Monday, April 07, 2014

Cheney Only Decided Invading Iraq Was A Good Idea Because He Made Millions Working For Halliburton? Sheer BS

Soros front The Raw Story has posted a clandestine video of Senator Rand Paul from 2009 talking to student Republicans at Western Kentucky University courtesy of far left bottom feeder David Corn of The Nation and other fine quasi-Marxist sites:

Most of the video is about problems with the Patriot Act (and by definition, fuzzy, undeclared wars) that I largely agree with. After that is where it gets interesting.

Assuming the video wasn't selectively edited (always a possibility with these creatures), Rand Paul had a few things to say about Iraq, starting at about 6:40:

There’s a great YouTube of Dick Cheney in 1995 defending [President] Bush Number One [and the decision not to invade Baghdad in the first Gulf war], and he goes on for about five minutes. He’s being interviewed, I think, by the American Enterprise Institute, and and he says it would be a disaster, it would be vastly expensive, it’d be civil war, we would have no exit strategy. He goes on and on for five minutes. Dick Cheney saying it would be a bad idea. And that’s why the first Bush didn’t go into Baghdad. Dick Cheney then goes to work for Halliburton. Makes hundreds of millions of dollars, their CEO. Next thing you know, he’s back in government and it’s a good idea to go into Iraq.

Paul then goes on to describe events following the 9/11 terrorist attack when, then CIA director, George Tenet is told by George W. Bush adviser Richard Perle that the attack had given them reason to invade Iraq, despite the fact that the intelligence had yet to show a connection:

The day after 9/11, [CIA chief] George Tenet is going in the [White] House and [Pentagon adviser] Richard Perle is coming out of the White House. And George Tenet should know more about intelligence than anybody in the world, and the first thing Richard Perle says to him on the way out is, ‘We’ve got it, now we can go into Iraq.’ And George Tenet, who supposedly knows as much intelligence as anybody in the White House says, ‘Well, don’t we need to know that they have some connection to 9/11?’ And, he [Perle] says, ‘It doesn’t matter.’ It became an excuse. 9/11 became an excuse for a war they already wanted in Iraq.

Interesting that Senator Rand Paul would so perfectly parrot the Leftist line here, but if he in fact said it (and remember, this is five years ago and subsequent statements on national defense have shown that his views have broadened since then)it was sheer horse manure then and now.

If he said this, Rand Paul got it wrong on two important points. He's totally correct that Dick Cheney opposed our toppling Saddam during the first Gulf War. Where's he's mistaken is that Cheney somehow changed his views "because of Halliburton". It was Cheney and Rumsfeld who were against invading and occupying Iraq. At most, they wanted a quick, punitive strike. It was Clinton  holdover George tenet,head of the CIA and Colin Powell who pushed the idea of making Iraq 'the model for a Muslim democracy' to Bush '43.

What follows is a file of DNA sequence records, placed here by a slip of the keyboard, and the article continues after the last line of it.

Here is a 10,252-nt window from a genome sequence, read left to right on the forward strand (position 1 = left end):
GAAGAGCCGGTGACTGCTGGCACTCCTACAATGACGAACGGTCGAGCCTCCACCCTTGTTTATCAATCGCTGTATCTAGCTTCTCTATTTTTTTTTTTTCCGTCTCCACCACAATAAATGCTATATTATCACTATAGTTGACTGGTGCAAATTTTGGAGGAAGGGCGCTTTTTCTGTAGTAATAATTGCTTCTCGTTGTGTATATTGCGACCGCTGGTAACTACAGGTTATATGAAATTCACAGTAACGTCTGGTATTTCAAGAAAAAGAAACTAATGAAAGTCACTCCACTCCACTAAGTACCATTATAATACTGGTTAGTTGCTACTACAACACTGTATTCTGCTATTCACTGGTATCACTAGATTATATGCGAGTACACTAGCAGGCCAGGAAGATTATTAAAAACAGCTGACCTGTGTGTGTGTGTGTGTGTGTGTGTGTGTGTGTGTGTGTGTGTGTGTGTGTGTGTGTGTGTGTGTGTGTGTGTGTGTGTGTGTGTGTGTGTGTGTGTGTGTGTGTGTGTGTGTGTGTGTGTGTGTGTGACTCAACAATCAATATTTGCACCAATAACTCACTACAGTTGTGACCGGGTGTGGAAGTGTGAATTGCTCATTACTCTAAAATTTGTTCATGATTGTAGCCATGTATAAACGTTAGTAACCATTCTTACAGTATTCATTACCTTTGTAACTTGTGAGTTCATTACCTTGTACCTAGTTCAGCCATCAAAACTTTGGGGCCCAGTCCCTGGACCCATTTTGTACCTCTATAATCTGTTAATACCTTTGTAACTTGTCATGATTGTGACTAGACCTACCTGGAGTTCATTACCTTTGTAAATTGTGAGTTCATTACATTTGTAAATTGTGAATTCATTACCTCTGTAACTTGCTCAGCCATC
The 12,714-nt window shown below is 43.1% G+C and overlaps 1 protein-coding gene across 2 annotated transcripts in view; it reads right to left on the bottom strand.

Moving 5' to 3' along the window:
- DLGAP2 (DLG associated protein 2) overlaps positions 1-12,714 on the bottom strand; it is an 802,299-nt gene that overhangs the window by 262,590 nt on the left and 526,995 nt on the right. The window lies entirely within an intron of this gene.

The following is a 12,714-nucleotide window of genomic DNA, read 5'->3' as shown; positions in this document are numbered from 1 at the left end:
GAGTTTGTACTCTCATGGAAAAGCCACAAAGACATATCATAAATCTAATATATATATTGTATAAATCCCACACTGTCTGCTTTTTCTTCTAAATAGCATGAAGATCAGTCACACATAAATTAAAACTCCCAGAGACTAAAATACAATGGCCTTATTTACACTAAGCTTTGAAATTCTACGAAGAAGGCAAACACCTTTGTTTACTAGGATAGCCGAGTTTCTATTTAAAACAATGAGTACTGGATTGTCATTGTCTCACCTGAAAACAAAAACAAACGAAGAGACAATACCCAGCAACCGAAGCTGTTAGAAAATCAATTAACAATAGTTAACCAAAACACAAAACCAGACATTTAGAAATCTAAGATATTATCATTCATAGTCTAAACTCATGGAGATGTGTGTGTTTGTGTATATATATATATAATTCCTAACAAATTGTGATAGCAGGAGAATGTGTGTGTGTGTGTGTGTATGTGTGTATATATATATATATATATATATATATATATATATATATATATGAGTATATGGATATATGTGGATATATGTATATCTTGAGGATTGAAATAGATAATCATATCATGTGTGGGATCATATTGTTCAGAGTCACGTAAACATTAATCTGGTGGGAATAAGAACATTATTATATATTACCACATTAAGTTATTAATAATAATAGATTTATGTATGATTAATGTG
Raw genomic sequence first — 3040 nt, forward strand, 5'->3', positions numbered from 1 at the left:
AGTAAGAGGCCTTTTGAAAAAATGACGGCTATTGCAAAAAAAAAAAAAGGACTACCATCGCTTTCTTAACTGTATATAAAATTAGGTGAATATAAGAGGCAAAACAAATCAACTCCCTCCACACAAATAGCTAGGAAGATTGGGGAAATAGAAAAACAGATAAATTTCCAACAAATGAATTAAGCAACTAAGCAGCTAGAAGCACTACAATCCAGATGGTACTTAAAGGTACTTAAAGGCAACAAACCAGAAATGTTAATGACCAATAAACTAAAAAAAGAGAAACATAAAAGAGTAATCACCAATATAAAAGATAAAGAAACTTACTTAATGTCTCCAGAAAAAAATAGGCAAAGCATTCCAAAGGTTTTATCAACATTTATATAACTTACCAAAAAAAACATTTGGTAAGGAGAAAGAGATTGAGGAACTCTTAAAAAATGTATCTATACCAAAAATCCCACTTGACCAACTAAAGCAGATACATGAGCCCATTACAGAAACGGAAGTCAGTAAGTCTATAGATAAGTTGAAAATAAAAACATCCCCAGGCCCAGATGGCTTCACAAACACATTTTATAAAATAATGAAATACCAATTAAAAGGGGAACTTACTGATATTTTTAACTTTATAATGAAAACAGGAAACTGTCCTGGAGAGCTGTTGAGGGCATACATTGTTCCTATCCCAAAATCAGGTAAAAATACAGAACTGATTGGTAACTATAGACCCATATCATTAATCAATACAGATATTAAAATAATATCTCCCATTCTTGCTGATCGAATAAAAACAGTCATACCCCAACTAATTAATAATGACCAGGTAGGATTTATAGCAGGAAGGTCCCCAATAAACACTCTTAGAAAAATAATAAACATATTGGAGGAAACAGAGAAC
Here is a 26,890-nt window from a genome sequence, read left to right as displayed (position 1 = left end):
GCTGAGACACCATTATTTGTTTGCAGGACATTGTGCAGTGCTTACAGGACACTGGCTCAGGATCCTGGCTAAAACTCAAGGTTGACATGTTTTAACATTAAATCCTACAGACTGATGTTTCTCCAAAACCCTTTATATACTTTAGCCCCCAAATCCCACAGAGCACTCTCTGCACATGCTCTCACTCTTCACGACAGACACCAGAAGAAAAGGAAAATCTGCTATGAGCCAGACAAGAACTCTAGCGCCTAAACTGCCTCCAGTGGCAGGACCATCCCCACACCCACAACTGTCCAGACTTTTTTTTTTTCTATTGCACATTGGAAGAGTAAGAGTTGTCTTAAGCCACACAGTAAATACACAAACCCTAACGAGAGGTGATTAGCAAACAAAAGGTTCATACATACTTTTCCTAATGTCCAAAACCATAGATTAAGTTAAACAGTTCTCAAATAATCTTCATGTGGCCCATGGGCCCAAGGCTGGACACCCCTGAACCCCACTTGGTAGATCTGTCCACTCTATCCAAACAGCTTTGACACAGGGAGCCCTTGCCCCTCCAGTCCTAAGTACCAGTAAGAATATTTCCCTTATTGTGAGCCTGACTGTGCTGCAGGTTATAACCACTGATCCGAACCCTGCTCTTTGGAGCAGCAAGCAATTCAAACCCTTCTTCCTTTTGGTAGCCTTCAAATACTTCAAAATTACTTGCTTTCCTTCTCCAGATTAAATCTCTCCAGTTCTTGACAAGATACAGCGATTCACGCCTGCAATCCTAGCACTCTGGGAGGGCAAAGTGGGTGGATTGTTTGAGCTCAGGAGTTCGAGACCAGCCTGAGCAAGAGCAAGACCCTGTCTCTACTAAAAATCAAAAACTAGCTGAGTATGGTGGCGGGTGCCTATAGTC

And by the way, the CIA Inspector General's report on CIA head George Tenet's tenure as head of the CIA faults Tenet directly for the failure of intelligence leading up to 9/11 and the period afterwards.

At any rate, after Dubbyah bought the idea of Iraq the model, he put Rumsfeld in charge of implementing it, even though our military wasn't prepared. That's the meaning of Rumsfeld's famous remark, that you go to war with the army you have, not the army you'd like to have. And then Bush made Rumsfeld the scapegoat for his stupidity, having already fired Powell and Tenet.

One source on Rumsfeld's views some of you might find interesting is Brigadier General Mark Scheid, chief of the Logistics War Plans Division after 9/11, and one of the people with primary responsibility for war planning, who was quoted in an interview with journalist Orin Kerr, hardly a right winger, as having been told by Rumsfeld to plan for a war with Iraq, but not to bother planning for a long stay:

"The secretary of defense continued to push on us ... that everything we write in our plan has to be the idea that we are going to go in, we're going to take out the regime, and then we're going to leave," Scheid said. "We won't stay."

Jed Babbin, deputy undersecretary of defense in the George H.W. Bush administration and a noted writer on national security subjects has also weighed in on this topic.

Oh, and Halliburton? Most of those so-called no bid contracts were for things nobody else was even willing to bid on because of their lack of expertise, facilities, equipment or the insurance costs for the risks to their employees in a war zone. Among them was putting out the horrendous fires after Saddam Hussein set the Iraqi oil fields on fire as a parting shot. Every one else said it was impossible to save the oilfields and avoid an ecological disaster, but Halliburton pulled it off. No one else could have.

As for the insurance costs, it was four Halliburton employees who were kidnapped, lynched, had their bodies mutilated and were then hung off the bridge in Falujah by Moqtada al-Sadr's thugs.. not many companies were willing to risk that sort of thing to rebuild Iraq, not that we should have done that in the first place.

Of course, the one huge thing the 'Bush lied, people died' crowd were flat out wrong about was that supposed 'fifteen words' about Saddam Hussein having purchased yellow cake uranium for use in manufacturing nuclear weapons. That uranium was found...and the new Iraqi government sold it to Canada.

I am frankly sick and tired of the maligning and slander of Donald Rumsfeld and Dick Cheney that goes on from both sides of the aisle...especially since it conveniently exonerates the real culprits behind the intel failure of 9/11 and our unfortunate adventure in Iraq.

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